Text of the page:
Next  |  Prev  |  Up  |  Top  |  Index  |  JOS Index  |  JOS Pubs  |  JOS Home  |  Search

## Finite Difference Schemes

Finite Difference Schemes (FDSs) aim to solve differential equations by means of finite differences. For example, as discussed in §G.2, if denotes the displacement in meters of a vibrating string at time seconds and position meters, we may approximate the first- and second-order partial derivatives by

 (L.1)

where denotes the time sampling interval and denotes the spatial sampling interval. These finite-difference approximations to the partial derivatives may be used to compute solutions of differential equations on a discrete grid:

Let us define an abbreviated notation for the grid variables

and consider the ideal string wave equation (cf, §G.1):

 (L.2)

where is a positive real constant (which turns out to be wave propagation speed). Then, as derived in §G.2, setting and substituting the finite-difference approximations into the ideal wave equation leads to the relation

everywhere on the time-space grid (i.e., for all and ). Solving for in terms of displacement samples at earlier times yields an explicit finite difference scheme for string displacement:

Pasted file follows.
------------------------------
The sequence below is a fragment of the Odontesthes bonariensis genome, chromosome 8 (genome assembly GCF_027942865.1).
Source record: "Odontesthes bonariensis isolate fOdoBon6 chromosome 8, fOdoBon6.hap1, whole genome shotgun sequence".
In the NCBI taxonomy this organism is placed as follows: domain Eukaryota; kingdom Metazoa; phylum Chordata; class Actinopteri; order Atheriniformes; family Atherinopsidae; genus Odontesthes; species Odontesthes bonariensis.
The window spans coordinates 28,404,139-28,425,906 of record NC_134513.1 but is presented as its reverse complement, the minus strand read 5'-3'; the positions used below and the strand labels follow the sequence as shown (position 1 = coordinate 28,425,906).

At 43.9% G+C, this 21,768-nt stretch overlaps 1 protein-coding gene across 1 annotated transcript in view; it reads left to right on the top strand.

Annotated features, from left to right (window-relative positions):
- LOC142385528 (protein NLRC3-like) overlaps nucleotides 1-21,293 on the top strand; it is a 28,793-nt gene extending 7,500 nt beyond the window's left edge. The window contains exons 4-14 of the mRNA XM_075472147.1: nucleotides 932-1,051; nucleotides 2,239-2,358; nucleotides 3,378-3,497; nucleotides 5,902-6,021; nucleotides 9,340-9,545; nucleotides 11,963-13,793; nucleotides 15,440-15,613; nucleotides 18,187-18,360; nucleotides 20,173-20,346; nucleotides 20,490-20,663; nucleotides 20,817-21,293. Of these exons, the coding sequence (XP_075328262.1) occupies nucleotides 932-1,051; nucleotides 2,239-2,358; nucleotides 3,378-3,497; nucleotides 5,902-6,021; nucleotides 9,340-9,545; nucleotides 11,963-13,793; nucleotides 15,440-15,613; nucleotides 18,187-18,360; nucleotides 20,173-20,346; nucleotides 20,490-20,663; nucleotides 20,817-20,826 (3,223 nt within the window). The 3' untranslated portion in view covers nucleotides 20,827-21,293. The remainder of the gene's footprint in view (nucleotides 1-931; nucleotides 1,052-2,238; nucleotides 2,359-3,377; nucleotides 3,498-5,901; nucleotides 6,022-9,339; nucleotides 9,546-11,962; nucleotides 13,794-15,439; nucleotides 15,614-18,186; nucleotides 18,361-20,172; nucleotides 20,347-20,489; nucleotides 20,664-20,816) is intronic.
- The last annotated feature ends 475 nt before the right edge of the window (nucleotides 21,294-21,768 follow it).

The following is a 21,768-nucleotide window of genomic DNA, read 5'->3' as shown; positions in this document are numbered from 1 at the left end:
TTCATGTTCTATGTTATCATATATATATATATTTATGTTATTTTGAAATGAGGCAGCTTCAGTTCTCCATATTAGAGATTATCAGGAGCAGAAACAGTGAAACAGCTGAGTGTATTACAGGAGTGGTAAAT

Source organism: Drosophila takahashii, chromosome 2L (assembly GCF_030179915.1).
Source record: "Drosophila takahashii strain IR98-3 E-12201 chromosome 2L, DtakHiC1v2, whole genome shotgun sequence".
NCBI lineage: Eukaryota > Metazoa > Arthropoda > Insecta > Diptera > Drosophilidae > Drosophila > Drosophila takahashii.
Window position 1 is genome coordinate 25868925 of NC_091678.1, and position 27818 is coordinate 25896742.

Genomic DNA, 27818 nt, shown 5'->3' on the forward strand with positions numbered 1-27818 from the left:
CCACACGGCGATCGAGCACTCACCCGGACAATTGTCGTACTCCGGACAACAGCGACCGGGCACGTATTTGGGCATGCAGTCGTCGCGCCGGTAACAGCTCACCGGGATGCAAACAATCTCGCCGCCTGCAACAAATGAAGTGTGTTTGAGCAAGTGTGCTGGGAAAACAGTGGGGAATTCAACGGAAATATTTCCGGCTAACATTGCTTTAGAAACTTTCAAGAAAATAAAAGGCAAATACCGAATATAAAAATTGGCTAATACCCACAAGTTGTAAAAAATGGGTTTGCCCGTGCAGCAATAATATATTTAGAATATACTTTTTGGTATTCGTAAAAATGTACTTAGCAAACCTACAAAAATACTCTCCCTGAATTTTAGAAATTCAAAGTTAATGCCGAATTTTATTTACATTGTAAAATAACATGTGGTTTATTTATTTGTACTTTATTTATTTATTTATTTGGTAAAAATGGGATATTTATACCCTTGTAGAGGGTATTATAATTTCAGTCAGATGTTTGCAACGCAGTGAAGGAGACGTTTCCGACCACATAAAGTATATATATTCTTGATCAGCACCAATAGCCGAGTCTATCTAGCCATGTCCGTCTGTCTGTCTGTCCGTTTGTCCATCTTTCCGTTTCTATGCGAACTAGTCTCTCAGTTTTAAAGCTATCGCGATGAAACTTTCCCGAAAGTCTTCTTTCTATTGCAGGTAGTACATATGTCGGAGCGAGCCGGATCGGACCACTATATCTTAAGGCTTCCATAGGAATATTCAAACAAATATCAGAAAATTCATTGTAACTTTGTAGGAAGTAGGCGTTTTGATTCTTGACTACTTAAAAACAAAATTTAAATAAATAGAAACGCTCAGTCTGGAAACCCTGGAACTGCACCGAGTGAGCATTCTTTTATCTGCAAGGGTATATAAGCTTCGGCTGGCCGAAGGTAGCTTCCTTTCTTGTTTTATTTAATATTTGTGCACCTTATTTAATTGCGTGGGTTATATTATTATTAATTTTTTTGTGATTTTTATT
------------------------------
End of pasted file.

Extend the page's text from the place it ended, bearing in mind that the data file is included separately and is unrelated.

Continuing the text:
(L.3)

The FDS is called explicit because it was possible to solve for the state at time as a function of the state at earlier times (and any other positions ). This allows it to be implemented as a time recursion (or digital filter'') which computes a solution at time from solution samples at earlier times (and any spatial positions). When an explicit FDS is not possible (e.g., a non-causal filter is derived), the discretized differential equation is said to define an implicit FDS. An implicit FDS can often be converted to an explicit FDS by a rotation of coordinates [50,458].

Next  |  Prev  |  Up  |  Top  |  Index  |  JOS Index  |  JOS Pubs  |  JOS Home  |  Search

[How to cite and copy this work]